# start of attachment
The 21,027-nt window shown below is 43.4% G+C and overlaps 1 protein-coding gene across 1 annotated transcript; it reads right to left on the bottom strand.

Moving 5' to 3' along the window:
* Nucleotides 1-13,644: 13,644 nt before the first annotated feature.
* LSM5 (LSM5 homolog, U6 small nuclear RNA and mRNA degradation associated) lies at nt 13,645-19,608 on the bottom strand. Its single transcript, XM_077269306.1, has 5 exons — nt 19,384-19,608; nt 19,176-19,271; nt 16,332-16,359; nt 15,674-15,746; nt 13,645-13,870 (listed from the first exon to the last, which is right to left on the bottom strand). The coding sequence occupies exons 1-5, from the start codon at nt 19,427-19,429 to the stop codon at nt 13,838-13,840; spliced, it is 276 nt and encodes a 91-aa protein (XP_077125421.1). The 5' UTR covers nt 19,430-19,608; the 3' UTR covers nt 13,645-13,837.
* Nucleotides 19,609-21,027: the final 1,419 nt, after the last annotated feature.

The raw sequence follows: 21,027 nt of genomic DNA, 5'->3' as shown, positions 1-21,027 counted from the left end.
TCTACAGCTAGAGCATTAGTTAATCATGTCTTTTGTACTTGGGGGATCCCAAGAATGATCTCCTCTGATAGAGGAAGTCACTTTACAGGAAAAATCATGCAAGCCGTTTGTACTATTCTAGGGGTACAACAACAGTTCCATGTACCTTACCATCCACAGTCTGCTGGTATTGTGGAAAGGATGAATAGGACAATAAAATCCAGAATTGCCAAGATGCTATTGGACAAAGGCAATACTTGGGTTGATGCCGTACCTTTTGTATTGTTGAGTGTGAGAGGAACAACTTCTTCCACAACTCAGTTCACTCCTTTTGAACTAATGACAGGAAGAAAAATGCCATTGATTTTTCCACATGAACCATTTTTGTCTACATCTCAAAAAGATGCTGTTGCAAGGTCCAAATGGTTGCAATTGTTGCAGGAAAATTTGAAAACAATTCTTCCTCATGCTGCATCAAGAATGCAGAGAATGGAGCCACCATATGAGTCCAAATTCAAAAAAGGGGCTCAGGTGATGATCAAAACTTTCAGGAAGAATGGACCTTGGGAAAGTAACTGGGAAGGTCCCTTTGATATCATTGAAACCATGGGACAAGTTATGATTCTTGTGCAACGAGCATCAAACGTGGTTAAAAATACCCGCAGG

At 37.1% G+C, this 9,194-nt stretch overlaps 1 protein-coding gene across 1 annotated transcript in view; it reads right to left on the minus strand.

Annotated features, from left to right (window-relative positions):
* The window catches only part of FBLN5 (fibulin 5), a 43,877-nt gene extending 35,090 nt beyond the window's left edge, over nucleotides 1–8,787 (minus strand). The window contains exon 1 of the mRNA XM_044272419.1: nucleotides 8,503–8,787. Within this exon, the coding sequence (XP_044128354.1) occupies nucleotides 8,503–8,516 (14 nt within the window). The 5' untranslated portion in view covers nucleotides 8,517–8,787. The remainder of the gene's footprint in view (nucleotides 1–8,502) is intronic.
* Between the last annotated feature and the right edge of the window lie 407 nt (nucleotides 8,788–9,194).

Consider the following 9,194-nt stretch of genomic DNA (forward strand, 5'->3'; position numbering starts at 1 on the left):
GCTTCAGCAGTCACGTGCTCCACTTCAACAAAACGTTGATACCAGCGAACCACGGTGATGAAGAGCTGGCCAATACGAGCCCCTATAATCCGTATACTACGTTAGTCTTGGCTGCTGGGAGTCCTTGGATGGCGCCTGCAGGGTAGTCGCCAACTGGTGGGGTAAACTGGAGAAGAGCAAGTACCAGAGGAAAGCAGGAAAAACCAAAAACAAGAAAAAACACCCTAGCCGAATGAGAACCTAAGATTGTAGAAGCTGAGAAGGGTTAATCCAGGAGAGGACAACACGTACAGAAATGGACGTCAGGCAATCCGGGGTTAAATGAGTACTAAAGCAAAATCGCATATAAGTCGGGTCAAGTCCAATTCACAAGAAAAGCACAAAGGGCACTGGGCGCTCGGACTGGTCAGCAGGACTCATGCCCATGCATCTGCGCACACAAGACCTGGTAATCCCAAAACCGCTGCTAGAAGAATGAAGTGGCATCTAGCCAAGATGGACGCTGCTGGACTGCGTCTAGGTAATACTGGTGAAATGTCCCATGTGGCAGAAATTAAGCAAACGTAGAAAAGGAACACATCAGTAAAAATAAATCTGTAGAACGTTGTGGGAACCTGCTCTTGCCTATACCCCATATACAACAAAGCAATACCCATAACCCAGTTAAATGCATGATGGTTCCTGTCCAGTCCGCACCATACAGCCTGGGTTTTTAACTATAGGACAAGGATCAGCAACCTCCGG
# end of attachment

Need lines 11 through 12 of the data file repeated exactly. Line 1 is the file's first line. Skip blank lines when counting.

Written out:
* Between the last annotated feature and the right edge of the window lie 407 nt (nucleotides 8,788–9,194).

Consider the following 9,194-nt stretch of genomic DNA (forward strand, 5'->3'; position numbering starts at 1 on the left):